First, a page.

This is partly why the standard therapeutic regimen includes at least three different medications, but not necessarily different classes of medications.
AZT was the first medication in the class of drugs called Nucleoside Reverse Transcriptase Inhibitors (NRTIs). This class of drugs specifically binds to the RT enzyme in the exact same spot that the normal genetic building blocks bind, thereby blocking the replication of new viral DNA. If the virus cannot make new DNA, then the virus cannot make new copies of itself.
Other drugs that have been designed in this class include didanosine (ddI), zalcitabine (ddC), stavudine (d4T), lamivudine (3TC), abacavir (ABC), tenofovir (TDF), and emtricitabine (FTC). There are certain available preparations that are combinations of two or three of these NRTIs, notably Truvada (FTC and TDF), but also Epzicom (3TC and ABC), Combivir (3TC and AZT), and Trizivir (3TC, AZT, and ABC).
The next class of antiretroviral medications to be discovered was the protease inhibitors (PIs), with saquinavir (SQV) being the prototype found in 1995. These drugs block part of the assembly of new virus particles. If the larger viral proteins cannot be broken down into smaller ones required for assembly, then no new viruses can be made from that cell.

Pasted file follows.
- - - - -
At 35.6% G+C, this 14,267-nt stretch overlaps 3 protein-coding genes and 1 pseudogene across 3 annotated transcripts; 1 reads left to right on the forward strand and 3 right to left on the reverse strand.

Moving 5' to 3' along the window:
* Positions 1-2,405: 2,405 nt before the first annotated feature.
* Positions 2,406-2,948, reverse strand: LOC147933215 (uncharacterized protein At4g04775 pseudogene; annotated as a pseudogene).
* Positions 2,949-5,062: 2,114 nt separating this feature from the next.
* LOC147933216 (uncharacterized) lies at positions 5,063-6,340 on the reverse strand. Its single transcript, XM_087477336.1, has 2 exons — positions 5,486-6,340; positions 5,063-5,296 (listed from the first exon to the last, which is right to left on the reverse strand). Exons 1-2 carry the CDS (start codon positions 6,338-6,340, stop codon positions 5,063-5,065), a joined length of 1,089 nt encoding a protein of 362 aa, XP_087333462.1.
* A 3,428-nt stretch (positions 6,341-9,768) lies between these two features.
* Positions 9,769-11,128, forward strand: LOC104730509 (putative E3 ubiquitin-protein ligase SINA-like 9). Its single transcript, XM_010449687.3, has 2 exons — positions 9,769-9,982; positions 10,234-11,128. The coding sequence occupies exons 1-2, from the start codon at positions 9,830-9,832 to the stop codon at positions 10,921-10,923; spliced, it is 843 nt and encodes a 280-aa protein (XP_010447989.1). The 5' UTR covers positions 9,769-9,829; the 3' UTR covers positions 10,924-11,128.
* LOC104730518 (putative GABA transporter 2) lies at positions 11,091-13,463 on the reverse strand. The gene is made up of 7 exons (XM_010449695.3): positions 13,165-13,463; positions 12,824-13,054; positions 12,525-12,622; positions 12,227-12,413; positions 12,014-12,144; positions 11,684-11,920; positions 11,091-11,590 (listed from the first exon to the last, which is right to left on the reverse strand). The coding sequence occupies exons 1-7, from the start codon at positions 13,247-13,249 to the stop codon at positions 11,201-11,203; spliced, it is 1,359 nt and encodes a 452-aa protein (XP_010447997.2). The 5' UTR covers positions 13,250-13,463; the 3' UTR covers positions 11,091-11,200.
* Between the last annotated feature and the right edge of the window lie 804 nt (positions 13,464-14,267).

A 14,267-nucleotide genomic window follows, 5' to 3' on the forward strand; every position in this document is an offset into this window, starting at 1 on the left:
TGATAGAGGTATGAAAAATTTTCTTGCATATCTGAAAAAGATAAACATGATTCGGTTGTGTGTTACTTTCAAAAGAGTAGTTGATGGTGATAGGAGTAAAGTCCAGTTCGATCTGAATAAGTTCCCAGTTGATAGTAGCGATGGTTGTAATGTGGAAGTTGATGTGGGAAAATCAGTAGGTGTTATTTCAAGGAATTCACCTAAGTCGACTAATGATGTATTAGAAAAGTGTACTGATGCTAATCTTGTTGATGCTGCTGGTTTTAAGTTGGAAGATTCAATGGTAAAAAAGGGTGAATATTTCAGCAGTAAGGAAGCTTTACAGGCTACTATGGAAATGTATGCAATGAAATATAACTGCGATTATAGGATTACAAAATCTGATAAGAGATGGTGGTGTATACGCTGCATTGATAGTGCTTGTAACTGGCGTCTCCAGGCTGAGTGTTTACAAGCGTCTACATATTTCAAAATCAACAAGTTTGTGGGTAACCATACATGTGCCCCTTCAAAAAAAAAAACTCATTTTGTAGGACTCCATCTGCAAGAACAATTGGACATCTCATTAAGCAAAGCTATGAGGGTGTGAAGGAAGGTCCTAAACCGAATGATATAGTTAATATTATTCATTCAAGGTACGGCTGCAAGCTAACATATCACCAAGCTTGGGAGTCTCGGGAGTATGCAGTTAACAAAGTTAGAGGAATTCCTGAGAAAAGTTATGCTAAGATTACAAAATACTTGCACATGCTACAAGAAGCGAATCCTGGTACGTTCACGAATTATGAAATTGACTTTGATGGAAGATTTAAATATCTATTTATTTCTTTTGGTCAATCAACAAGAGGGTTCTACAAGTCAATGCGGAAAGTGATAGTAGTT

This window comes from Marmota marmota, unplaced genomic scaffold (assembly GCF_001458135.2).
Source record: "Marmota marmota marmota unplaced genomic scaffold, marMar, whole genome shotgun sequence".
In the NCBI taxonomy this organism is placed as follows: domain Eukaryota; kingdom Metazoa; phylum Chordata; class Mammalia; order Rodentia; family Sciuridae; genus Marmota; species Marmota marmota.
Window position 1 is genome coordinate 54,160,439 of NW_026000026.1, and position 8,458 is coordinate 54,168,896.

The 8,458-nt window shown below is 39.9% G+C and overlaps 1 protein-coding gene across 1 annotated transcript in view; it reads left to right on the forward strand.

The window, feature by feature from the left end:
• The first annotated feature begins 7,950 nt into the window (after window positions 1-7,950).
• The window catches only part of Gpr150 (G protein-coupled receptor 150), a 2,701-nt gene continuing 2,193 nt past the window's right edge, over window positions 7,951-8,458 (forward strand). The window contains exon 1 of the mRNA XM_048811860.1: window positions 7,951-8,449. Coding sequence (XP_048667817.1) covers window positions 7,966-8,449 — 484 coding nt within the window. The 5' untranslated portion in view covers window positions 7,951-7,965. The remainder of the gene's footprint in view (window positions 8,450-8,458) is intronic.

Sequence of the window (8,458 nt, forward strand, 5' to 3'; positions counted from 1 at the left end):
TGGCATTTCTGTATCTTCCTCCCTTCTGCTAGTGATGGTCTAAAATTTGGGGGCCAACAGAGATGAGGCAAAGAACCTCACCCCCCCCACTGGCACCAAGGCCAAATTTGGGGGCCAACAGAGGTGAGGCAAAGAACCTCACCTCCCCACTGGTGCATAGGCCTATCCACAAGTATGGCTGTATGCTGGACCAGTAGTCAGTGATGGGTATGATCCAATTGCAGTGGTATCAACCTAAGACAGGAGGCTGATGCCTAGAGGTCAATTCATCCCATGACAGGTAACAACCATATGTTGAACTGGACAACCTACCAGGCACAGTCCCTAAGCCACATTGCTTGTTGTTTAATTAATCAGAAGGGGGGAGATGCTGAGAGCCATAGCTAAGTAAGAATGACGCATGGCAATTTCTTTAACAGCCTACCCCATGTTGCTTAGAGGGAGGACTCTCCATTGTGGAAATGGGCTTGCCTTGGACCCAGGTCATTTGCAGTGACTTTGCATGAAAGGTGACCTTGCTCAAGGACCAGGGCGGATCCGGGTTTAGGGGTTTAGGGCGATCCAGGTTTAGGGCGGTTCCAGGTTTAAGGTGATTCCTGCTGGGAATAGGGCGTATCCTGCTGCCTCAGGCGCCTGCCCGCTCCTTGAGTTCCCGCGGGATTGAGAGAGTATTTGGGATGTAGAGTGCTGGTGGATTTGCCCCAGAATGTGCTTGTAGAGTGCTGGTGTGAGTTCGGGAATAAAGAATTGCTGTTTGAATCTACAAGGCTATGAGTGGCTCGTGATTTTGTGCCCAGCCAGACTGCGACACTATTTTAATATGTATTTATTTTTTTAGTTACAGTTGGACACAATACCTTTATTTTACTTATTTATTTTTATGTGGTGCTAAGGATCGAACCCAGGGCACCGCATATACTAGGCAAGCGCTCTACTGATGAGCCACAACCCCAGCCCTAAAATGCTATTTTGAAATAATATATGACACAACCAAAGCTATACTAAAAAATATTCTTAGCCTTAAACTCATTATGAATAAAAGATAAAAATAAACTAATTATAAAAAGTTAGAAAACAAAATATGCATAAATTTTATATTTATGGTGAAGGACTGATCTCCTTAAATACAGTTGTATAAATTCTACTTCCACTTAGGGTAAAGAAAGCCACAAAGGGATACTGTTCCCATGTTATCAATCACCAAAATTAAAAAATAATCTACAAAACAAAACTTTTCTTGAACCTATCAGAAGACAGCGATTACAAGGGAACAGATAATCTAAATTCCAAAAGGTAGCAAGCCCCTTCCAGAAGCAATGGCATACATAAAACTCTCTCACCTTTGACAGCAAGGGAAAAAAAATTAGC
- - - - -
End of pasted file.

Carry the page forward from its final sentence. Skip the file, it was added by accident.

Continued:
Other PIs include: indinavir (IDV), ritonavir (RTV), nelfinavir (NFV), amprenavir (APV), lopinavir (LPV), fosamprenavir (FPV), atazanavir (ATV), tipranavir (TPV), and darunavir (DRV). Ritonavir was initially designed as a direct antiretroviral; however, the side effects and toxicities nearly prohibited its use. It was subsequently discovered to serve as a "booster" for the other PIs, since it acts on the liver to inhibit the metabolism of the other PIs.
This allows for lower dosages and improved dosing schedules for the PIs, thereby minimizing side effects and toxicities. Only one of these medications is currently available as a co-formulation: Kaletra (lopinavir-ritonavir).
New Class of Drugs Improves Survival Rates
Shortly after saquinavir came out, a new class of medications was also discovered. This class was similar to the NRTIs because these drugs also blocked the RT enzyme; however, they did not bind in the same spot as the NRTIs. These drugs bound in a separate location, and therefore they are called the Non-Nucleoside Reverse Transcriptase Inhibitors (NNRTIs). These drugs are nevirapine (NVP), delavirdine (DLV), efavirenz (EFV), and etravirine (ETR).
There was significant improvement in the survival rates of people infected with HIV after the third class of antiretrovirals had been discovered. But there were still people who had been infected for over a decade who were not benefiting as much because of mutations in the virus. So, scientists continued toiling to find other ways of blocking the virus.